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Household Debt and Income Inequality, 1963-2003

  • Matteo Iacoviello


    (Boston College)

I construct an economy with heterogeneous agents that mimics the time-series behavior of the earnings distribution in the United States from 1963 to 2003. Agents face aggregate and idiosyncratic shocks and accumulate real and financial assets. I estimate the shocks that drive the model using data on income inequality, aggregate income, and measures of financial liberalization. I show how the model economy can replicate two empirical facts: the trend and cyclical behavior of household debt, and the diverging patterns in consumption and wealth inequality over time. While business cycle fluctuations can account for the short-run changes in household debt, its prolonged rise of the 1980s and the 1990s can be quantitatively explained only by the concurrent increase in income inequality.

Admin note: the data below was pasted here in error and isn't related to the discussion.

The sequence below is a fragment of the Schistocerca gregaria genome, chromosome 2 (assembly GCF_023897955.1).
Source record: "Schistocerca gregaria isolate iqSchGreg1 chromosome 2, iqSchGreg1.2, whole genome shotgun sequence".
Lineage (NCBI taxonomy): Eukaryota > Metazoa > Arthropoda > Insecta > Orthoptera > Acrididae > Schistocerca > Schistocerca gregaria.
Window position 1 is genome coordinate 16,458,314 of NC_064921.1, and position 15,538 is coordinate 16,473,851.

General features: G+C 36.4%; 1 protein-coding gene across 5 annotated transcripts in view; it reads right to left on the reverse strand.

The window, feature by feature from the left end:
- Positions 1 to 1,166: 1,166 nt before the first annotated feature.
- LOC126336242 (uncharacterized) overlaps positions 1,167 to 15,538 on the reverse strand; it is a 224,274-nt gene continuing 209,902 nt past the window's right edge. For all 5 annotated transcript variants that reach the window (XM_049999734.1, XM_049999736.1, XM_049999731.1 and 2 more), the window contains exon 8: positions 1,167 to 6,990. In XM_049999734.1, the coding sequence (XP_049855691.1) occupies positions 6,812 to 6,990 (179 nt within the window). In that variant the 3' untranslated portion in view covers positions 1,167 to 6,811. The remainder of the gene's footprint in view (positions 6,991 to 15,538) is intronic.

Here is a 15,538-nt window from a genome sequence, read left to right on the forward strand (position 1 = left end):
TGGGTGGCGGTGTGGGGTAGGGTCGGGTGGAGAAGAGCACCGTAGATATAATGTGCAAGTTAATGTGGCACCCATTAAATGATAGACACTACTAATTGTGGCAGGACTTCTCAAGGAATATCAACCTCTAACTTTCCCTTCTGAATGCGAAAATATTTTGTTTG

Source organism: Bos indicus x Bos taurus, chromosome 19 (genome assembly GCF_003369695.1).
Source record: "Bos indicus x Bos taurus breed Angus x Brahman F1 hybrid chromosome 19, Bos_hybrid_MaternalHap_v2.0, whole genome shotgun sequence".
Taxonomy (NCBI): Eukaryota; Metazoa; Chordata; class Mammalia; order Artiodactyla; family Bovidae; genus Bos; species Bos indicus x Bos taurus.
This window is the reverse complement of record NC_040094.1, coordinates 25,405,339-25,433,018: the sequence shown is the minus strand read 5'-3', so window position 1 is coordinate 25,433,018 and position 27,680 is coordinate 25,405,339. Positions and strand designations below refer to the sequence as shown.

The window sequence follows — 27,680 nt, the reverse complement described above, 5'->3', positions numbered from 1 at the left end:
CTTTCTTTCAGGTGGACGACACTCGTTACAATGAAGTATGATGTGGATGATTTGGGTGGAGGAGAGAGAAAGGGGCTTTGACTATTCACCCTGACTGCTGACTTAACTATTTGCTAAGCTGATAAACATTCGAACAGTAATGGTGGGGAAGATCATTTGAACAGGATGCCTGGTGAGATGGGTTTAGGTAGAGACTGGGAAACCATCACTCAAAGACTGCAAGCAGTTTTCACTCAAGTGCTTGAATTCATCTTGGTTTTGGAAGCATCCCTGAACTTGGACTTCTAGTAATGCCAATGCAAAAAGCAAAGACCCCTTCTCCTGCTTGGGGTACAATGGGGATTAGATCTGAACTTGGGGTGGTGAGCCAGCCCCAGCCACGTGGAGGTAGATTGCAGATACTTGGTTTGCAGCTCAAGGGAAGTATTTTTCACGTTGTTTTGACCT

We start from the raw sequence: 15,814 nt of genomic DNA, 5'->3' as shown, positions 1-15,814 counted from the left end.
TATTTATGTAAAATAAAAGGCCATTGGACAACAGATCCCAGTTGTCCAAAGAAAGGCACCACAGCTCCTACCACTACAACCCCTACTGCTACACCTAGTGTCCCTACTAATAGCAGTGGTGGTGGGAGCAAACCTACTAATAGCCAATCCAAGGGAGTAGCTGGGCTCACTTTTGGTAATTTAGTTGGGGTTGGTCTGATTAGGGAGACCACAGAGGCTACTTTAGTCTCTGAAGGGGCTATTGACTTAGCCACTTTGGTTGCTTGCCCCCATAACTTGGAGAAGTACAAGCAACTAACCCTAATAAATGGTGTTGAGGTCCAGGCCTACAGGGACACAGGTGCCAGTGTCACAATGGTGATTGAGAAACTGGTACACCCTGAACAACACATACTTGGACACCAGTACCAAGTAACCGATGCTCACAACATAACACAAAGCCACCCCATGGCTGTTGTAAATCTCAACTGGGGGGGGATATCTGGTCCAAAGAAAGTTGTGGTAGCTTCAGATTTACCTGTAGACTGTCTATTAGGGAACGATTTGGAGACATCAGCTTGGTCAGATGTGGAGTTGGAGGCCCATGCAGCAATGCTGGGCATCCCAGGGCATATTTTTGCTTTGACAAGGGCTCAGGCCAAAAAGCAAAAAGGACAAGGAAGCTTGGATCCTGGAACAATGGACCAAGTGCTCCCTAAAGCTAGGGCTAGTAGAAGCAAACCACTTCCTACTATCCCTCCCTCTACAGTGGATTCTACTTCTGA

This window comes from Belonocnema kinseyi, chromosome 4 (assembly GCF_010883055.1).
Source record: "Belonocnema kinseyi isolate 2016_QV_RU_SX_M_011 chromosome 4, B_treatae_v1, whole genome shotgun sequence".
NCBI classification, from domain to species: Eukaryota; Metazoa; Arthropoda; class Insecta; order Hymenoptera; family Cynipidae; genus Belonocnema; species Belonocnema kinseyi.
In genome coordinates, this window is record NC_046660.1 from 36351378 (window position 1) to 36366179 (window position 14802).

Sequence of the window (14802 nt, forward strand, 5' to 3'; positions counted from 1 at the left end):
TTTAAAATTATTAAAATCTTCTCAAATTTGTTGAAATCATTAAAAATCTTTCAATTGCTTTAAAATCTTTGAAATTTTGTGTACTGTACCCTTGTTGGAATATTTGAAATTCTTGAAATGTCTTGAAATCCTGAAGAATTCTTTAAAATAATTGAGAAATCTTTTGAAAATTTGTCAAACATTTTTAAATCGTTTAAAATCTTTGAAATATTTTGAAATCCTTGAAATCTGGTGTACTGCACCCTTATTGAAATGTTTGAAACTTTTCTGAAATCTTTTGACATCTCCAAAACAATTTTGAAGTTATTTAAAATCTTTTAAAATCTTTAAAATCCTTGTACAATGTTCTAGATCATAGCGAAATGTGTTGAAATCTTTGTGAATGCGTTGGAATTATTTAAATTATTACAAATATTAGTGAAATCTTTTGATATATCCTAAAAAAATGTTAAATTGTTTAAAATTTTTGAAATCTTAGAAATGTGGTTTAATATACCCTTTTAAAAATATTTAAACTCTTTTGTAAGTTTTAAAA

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Paper provided by Boston College Department of Economics in its series Boston College Working Papers in Economics with number 629.

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Date of creation: 03 Nov 2005
Date of revision: 18 Oct 2007
Publication status: forthcoming, Journal of Money, Credit and Banking
Handle: RePEc:boc:bocoec:629
Contact details of provider: Postal: Boston College, 140 Commonwealth Avenue, Chestnut Hill MA 02467 USA
Phone: 617-552-3670
Fax: +1-617-552-2308
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